GRIDLOCK GUY: Delays in fixing freeway lighting are silly and dangerous

Let’s spin the “Traffic Topic Road-lette Wheel” for this week’s column. It first lands on “Woman injured in Gwinnett County road rage shooting.” Ridiculous, senseless, and happens far too often. Thankfully, she survived.

Another spin: “Ozuna takes video-selfie while driving.” Marcell Ozuna has started finding his stride with the Braves over the last month and his rapport with fans is rebounding, despite recently being pulled from a game for a lack of hustle. But stunts like this are so confusing.

Ozuna recently posted the incriminating video on his Instagram story. The car was obviously in motion, as he and his buddies sang a song together. This is ironic and idiotic, considering his DUI and speeding arrest last August. But I have written enough in the last month about athletes’ bad driving. Georgia drivers’ malaise with the Hands-Free Georgia Act is alarming.

Yet another “Road-lette” spin and we land on a recent intriguing Ch. 2 Action News investigation on unworking street lights along I-75 in Clayton and Henry counties.

A concerned southside citizen began pressing state and local governments to fix the I-75 street lights, after noticing less and less being online and some that were dark at night, but burning bright during the day.

If that isn’t eyebrow-raising enough, local governments are generally in charge of maintaining their street lights, even though they are located along state-maintained roads. This has led to some bureaucratic vapor lock.

“So, wire theft, vandalism and then just general lights not working anymore because they’re about six years old,” GDOT spokesperson Natalie Dale told Ch. 2 Action News’ Sophia Choi. GDOT installed the lights below I-675 in 2017, in conjunction with the opening of the South Metro Peach Pass Express Lanes.

The state, Dale said, is going ahead and committing to fixing those particular lights and working to coordinate repairs with Georgia Power, who told Ch. 2 that they hope all lights will be functioning again in the coming weeks. The power provider said they are waiting on supplies and that they already have corrected the lights that were erroneously running in daylight.

The problem, however, is not fully solved.

I-75 has been dark at night for most of the stretch between Kennesaw and Marietta. This span has seen several deadly crashes in the middle of the night and some have involved pedestrians or people standing outside of their stopped vehicles.

One of the most gruesome was back in April, when successive crashes behind a stalled vehicle killed two. That crash and investigation shut down I-75/northbound near Delk Road until late in morning rush hour.

Marietta PD officers told WSB Triple Team Traffic’s Ashley Frasca those lights on I-75 have been dark for quite some time and Frasca herself has noticed it on her early drives each morning to 95.5 WSB’s studios.

The reason the lights are out is similar to those on the south side. Vandals and thieves systematically removed copper from the lightboxes. And while GDOT maintains I-75 itself, the state says those lights are Cobb County’s responsibility.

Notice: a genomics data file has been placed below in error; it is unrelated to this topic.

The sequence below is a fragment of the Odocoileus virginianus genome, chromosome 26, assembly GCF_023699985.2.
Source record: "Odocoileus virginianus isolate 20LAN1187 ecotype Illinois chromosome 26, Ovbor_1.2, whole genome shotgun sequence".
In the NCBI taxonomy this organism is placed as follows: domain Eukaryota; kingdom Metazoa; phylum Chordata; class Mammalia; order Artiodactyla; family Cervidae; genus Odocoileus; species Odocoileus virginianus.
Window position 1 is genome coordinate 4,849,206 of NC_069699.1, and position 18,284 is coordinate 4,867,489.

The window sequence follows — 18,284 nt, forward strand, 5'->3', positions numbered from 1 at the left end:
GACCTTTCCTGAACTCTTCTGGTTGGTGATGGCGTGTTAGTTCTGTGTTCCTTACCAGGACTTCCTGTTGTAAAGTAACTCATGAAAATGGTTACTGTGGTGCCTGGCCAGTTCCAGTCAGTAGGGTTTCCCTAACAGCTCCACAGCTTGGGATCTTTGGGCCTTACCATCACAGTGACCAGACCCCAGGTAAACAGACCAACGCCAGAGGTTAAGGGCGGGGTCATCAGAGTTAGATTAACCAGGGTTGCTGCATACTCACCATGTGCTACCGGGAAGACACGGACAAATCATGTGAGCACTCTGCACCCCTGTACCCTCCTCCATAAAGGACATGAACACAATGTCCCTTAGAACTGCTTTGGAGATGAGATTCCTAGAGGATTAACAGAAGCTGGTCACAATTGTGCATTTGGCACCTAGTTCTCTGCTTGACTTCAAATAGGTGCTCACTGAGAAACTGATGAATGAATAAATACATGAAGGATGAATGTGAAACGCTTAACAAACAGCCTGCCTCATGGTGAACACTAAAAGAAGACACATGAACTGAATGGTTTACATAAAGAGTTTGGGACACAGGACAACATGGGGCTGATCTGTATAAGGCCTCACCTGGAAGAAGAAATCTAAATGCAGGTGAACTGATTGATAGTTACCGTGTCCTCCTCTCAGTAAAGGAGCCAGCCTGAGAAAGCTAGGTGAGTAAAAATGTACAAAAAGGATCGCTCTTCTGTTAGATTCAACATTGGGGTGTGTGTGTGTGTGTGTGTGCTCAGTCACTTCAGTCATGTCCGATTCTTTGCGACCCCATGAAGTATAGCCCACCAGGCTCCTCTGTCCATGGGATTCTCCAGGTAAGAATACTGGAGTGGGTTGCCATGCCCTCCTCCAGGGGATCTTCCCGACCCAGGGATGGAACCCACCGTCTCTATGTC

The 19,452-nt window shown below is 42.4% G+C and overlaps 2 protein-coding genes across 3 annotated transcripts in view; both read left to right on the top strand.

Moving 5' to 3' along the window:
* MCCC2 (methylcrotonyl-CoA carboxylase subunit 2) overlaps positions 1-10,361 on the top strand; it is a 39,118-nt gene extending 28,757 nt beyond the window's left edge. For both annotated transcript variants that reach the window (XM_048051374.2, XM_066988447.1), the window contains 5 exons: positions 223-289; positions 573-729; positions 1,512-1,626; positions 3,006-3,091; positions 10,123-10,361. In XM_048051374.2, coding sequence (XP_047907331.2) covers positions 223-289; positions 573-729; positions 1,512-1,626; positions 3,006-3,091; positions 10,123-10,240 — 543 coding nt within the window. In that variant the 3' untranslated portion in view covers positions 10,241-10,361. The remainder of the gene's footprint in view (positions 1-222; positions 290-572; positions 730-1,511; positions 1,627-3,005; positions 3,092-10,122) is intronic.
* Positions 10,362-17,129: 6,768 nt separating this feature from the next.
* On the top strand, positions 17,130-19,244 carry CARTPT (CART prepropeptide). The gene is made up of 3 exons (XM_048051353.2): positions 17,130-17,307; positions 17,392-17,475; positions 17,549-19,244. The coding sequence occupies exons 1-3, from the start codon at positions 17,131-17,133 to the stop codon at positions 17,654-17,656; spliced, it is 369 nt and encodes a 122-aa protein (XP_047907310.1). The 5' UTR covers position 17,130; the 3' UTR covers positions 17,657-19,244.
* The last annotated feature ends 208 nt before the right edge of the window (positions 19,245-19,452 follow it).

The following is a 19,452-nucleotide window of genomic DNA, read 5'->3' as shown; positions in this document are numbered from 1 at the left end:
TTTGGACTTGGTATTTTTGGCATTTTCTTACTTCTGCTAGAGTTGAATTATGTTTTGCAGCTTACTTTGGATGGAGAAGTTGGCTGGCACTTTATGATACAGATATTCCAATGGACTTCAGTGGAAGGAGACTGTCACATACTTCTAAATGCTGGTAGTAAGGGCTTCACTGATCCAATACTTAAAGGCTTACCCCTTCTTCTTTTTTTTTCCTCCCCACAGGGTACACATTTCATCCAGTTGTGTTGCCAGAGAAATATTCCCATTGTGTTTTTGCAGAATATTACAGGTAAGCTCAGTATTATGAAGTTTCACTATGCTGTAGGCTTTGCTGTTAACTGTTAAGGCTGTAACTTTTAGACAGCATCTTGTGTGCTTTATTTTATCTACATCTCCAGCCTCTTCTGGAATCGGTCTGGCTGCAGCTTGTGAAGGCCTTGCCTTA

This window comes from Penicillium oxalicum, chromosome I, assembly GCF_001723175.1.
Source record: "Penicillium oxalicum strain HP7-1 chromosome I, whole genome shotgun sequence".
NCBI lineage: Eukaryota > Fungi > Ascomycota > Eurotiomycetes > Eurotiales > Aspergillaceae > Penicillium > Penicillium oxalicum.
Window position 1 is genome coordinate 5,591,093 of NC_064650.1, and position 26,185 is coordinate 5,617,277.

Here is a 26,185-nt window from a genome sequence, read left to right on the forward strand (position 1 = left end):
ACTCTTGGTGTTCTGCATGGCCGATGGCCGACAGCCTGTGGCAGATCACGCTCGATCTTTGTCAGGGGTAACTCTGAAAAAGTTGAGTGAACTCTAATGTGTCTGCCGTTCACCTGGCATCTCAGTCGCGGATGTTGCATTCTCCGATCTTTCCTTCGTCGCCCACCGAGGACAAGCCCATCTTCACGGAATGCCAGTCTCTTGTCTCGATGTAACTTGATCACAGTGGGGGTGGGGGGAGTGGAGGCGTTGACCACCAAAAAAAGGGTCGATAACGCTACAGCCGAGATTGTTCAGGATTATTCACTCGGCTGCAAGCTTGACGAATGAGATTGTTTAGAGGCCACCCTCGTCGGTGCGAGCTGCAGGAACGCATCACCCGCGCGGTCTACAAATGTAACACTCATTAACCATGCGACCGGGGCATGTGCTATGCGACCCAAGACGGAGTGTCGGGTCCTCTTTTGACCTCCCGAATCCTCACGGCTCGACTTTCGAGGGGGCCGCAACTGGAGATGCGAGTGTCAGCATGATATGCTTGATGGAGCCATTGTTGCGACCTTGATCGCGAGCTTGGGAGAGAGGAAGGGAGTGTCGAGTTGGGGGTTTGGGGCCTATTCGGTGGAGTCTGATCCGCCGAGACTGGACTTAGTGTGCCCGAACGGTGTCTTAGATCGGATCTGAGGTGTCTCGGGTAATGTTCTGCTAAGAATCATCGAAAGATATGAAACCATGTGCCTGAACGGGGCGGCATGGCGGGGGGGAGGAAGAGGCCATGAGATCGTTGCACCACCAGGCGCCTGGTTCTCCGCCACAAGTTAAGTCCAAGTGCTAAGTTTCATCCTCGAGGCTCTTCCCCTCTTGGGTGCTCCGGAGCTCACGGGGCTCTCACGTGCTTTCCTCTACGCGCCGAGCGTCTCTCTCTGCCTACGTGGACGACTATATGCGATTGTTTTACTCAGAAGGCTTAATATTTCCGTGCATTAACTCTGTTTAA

GDOT offered to fix the Henry County lights, because they also light the Express Lanes. But the I-75 lights in the median through Marietta do not; the reversible Express Lanes run west of the interstate and have their own lighting system.

Some may ask why the expressway lighting is even necessary. There aren’t side streets and crosswalks and people are not stopping on I-75 to turn into businesses. Interstates outside of Metro Atlanta are often darker at night than those in-town. Some freeways stunted or shuttered lighting during the recession 15 years ago to save money.

Those arguments would hold more water if the lighting structures had not already been built. But since they are in place, local governments need to start owning the maintenance of the lights that show the way on the very expressways on which the municipalities collect precious ticket revenue.

Jurisdictional gridlock causes other problems on the roads. For example, a crash on the DeKalb County-City of Atlanta line can spur confusion between first responders about who holds responsibility. The line is even more muddled because Atlanta Fire responds to certain incidents inside DeKalb County.

Interstate lighting seems more straightforward. I have asked GDOT multiple times about the dark stretches and they always reply that the cities or counties have the mantle.

Given how poorly the collective driving IQ has become, local governments need to take seriously any element that road enhances safety. There seems to be a correlation on I-75 in Cobb County between darkness and bad crashes. Cobb government needs to act now - the lives of motorists and first responders are at risk.

For AJC subscribers only: join Doug, along with the AJC’s David Wickert and Kelly Yamanouchi for a live, virtual event that discusses Atlanta traffic in a post-COVID world on Thursday, June 15th, from 2-2:30 p.m. (For print only: register at live.ajc.com).

Doug Turnbull, the PM drive Skycopter anchor for Triple Team Traffic on 95.5 WSB, is the Gridlock Guy. Download the Triple Team Traffic Alerts App to hear reports from the WSB Traffic Team automatically when you drive near trouble spots. Contact him at Doug.Turnbull@cmg.com.





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